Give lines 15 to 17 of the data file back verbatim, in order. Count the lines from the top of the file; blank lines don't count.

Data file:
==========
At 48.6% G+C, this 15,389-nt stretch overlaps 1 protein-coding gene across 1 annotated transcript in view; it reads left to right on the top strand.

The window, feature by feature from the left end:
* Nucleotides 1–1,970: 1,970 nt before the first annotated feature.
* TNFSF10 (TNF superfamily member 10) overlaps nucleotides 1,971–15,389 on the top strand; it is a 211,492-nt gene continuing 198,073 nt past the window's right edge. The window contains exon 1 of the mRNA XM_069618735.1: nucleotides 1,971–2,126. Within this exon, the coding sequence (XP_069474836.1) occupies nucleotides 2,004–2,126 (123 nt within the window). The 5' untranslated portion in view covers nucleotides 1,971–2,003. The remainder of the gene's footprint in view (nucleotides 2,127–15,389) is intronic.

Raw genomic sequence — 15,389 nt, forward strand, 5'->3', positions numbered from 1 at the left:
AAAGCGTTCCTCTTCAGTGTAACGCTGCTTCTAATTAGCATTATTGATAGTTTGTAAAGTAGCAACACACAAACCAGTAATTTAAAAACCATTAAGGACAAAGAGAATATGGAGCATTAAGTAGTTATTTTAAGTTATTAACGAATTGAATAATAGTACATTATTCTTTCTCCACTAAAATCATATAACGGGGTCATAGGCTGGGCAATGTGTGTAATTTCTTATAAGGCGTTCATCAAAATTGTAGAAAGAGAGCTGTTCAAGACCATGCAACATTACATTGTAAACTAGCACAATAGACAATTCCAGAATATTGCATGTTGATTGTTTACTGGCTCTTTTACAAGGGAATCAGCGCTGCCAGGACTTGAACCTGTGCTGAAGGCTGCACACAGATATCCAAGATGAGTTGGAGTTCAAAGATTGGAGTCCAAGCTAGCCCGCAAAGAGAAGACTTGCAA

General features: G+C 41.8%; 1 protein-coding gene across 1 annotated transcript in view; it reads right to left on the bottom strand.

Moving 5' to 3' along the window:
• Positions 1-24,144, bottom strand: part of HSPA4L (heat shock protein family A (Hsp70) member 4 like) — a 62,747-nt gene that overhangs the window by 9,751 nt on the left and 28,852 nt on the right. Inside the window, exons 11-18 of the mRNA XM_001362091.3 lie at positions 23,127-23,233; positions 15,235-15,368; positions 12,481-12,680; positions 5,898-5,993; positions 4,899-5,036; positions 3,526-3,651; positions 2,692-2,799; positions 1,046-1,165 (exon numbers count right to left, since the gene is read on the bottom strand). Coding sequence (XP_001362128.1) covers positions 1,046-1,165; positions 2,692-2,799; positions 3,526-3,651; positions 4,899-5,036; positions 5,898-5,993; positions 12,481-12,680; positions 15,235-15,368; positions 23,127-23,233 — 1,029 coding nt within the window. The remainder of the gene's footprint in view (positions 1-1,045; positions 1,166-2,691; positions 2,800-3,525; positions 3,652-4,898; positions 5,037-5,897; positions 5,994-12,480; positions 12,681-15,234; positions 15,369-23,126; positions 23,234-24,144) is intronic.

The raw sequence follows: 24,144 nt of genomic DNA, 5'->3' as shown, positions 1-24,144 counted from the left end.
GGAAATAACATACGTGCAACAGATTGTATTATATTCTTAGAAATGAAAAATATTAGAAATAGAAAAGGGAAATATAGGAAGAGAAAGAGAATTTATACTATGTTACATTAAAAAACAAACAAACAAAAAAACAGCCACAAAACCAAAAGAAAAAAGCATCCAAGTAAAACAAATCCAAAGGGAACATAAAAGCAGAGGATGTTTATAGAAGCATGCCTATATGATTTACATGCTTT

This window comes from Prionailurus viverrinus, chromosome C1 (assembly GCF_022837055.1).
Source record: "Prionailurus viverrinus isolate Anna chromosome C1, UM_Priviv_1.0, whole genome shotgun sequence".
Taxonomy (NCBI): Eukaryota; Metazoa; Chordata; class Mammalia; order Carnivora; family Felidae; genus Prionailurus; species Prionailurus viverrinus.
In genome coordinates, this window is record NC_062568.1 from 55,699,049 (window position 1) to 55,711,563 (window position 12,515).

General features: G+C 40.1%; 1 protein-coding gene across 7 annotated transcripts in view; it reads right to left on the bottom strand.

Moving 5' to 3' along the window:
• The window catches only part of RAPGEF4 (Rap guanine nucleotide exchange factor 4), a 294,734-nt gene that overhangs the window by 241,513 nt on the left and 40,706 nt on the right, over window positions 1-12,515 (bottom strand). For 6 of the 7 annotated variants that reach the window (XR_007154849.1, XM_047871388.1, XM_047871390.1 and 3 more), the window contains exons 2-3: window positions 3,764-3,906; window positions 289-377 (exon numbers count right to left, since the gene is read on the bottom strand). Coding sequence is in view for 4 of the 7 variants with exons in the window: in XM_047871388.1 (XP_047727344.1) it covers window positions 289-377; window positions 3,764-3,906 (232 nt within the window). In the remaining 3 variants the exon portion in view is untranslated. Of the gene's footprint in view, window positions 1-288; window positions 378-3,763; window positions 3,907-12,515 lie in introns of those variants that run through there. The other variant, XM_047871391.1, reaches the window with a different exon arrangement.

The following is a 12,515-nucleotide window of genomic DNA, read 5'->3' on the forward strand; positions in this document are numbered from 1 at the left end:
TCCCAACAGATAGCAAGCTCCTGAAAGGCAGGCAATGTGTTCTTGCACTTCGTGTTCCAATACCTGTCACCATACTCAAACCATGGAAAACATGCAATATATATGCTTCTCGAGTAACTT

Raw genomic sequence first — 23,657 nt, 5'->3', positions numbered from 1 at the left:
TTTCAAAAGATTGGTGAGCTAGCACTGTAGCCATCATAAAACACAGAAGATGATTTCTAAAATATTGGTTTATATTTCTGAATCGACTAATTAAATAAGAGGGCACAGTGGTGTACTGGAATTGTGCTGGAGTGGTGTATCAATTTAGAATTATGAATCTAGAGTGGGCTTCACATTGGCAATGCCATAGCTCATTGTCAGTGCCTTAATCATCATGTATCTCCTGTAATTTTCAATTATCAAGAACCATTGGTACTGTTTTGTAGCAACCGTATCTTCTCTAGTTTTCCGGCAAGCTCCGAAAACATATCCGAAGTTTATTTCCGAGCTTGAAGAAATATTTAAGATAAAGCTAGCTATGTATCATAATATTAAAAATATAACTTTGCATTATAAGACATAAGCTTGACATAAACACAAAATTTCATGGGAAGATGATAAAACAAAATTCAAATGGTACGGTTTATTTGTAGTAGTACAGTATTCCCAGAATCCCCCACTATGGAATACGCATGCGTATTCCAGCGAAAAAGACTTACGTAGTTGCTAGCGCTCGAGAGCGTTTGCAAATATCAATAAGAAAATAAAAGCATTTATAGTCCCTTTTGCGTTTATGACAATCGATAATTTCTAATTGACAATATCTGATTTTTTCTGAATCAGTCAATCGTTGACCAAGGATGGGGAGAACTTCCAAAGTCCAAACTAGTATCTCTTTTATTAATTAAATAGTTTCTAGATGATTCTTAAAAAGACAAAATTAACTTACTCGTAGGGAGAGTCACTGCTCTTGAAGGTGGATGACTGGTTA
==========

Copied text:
In genome coordinates, this window is record NC_062568.1 from 55,699,049 (window position 1) to 55,711,563 (window position 12,515).

General features: G+C 40.1%; 1 protein-coding gene across 7 annotated transcripts in view; it reads right to left on the bottom strand.

Moving 5' to 3' along the window: